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Raytheon AN/SPY-6(V) AMDR Should Be Available to US Allies Following IOC in 2023

Sea-Air-Space 2015 - Raytheon AN/SPY-6(V) AMDR
Raytheon AN/SPY-6(V) AMDR Should Be Available to US Allies Following IOC in 2023
At the Navy League’s 2015 Sea-Air-Space Exposition which was held last week near Washington DC, Raytheon company was showcasing its Air and Missile Defense Radar (AMDR). AMDR is the future AN/SPY-6(V) radar to be fitted on U.S. Navy DDG 51 Flight III guided missile destroyers. Navy Recognition sat down with the AMDR program manager to learn more about this next generation radar.
An F/A-18E Super Hornet fitted with two LRASM missiles.Raytheon AN/SPY-6(V) integrated Air and Missile Defense Radar (AMDR) fitted on a US Navy's Flight III DDG 51 Arleigh Burke-class destroyer scale model at SAS 2015
We asked Tad Dickenson, AMDR Program Manager at Raytheon (whom we interviewed on video at Sea Air Space 2014) about the challenges to integrate this new radar on the DDG 51 Flight III destroyers given hull space and power limits. He explained to us that with the Gallium Nitride (GaN) technology Raytheon could use fewer Radar Modular Assembly (RMA) therefore AMDR fits in. Thanks to the pilot array built at Raytheon's Near Field Range in Sudbury, Massachusetts, Raytheon knows how much each element weighs. Another contributing factor (to the reduced weight and energy requirement) is the fact AMDR started from a clean sheet. Tad Dickenson concluded with "We are right on mark for weight and we have power and cooling margins".

We also asked him about potential future export sales and integration of AMDR with foreign hulls and foreign combat management systems. The AMDR Program Manager started by explaining that "AMDR will be qualified in 2017 with an IOC (ed. note: Initial operational capability) scheduled for 2023". He then explained that Raytheon is waiting for US Navy policy before briefing a select number of allies. No country were specifically mentioned but Navy Recognition believes that Japan and South Korea are the most likely candidate as these two countries destroyer classes based on the US Navy DDG 51 (the Atago class, Kongo class and the KDX-III) with the existing SPY-1 radar. Tad Dickenson stressed the fact that AMDR's modularity allows it to be easily fitted on a large variety of ship designs from corvette to destroyers. He also explained that AMDR is a "plug and play" radar that may be integrated easily with non US combat management systems. We asked about Thales famous TACTICOS and he confirmed this CMS would not pose a problem.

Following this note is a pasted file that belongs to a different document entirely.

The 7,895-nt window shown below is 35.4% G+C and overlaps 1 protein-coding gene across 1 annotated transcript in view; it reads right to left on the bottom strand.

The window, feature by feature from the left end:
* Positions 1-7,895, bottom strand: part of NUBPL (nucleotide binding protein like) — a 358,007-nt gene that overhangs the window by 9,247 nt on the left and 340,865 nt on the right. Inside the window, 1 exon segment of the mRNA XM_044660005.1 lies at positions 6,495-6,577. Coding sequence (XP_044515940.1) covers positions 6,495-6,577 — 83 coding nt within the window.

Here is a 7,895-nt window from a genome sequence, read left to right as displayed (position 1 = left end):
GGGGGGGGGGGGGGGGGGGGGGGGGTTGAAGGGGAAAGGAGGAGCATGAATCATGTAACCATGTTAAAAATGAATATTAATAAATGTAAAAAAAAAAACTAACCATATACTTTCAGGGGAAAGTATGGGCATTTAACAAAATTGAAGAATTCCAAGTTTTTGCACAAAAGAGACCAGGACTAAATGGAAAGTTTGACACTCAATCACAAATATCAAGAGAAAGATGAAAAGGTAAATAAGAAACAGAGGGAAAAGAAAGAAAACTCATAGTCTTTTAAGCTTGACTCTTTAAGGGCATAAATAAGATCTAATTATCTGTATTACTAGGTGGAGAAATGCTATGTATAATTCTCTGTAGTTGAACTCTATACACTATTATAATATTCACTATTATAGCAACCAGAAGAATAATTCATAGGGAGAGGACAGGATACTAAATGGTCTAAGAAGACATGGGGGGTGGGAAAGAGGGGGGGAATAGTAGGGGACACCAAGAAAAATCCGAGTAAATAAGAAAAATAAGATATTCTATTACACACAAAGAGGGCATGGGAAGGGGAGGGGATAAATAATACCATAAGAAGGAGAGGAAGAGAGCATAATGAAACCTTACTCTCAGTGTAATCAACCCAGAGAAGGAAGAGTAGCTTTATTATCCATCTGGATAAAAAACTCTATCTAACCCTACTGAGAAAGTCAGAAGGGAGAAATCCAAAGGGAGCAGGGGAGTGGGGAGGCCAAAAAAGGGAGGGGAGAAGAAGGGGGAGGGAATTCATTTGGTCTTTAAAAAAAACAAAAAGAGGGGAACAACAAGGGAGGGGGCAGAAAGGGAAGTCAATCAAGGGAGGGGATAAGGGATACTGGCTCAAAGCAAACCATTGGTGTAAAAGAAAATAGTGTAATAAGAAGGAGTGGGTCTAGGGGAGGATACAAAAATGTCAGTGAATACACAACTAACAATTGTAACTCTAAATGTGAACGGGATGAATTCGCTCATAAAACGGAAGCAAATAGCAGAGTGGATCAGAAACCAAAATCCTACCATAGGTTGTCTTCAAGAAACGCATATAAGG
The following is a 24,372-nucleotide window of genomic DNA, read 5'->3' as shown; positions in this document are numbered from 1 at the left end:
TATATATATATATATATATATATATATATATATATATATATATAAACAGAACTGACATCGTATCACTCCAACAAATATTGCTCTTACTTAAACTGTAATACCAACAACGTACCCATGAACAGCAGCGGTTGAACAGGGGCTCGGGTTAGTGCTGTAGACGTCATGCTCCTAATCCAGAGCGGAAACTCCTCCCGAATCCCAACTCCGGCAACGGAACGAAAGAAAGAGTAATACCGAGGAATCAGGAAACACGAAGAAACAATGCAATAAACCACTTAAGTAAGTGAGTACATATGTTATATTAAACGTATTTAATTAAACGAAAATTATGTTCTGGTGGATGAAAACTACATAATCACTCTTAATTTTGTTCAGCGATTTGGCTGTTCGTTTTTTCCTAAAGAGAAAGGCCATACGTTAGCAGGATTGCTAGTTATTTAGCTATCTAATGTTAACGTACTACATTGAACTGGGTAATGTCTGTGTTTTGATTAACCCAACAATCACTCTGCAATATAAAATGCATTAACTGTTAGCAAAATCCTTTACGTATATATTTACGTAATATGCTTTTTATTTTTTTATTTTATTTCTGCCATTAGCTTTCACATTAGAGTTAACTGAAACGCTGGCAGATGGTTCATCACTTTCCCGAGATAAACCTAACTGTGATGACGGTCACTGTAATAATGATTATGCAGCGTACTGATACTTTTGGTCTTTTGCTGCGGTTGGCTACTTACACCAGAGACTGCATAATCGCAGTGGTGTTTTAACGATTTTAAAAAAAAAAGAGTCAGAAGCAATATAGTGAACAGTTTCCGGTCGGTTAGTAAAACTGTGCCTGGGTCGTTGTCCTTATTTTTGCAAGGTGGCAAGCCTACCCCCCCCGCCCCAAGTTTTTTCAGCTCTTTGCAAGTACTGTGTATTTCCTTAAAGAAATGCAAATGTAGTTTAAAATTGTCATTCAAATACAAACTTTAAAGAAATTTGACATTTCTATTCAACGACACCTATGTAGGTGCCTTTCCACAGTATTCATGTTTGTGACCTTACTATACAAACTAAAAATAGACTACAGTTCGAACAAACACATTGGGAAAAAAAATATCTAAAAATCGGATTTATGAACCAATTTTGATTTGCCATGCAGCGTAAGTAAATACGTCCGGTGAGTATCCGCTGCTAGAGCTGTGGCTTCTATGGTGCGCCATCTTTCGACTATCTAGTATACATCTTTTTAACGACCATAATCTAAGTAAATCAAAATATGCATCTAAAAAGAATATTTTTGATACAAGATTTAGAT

Raytheon released a new AMDR video during Sea Air Space 2015
During Sea Air Space 2015, Raytheon announced that AMDR passed a number of key milestones. SPY-6(V) is the next-generation integrated air and ballistic missile defense radar for the U.S. Navy, filling a critical capability gap for the surface fleet. It is the first truly scalable radar, built with radar building blocks (Radar Modular Assemblies) that can be grouped to form any size radar aperture, either smaller or larger than currently fielded radars. All cooling, power, command logic and software are scalable. This scalability could allow for new instantiations, such as back-fit on existing DDG 51 destroyers and installation on aircraft carriers, amphibious warfare ships, frigates, or the DDG 1000 class, without significant radar development costs.

Leveraging GaN technology to optimize power in a smaller size and using less space, power and cooling than older technology would require for the same performance, AMDR is a key enabler for the capability and performance enhancements of the new DDG 51 Flight III ship. SPY-6(V) for DDG 51 Flight III is designed with high operational availability and reliability to minimize overall ownership cost.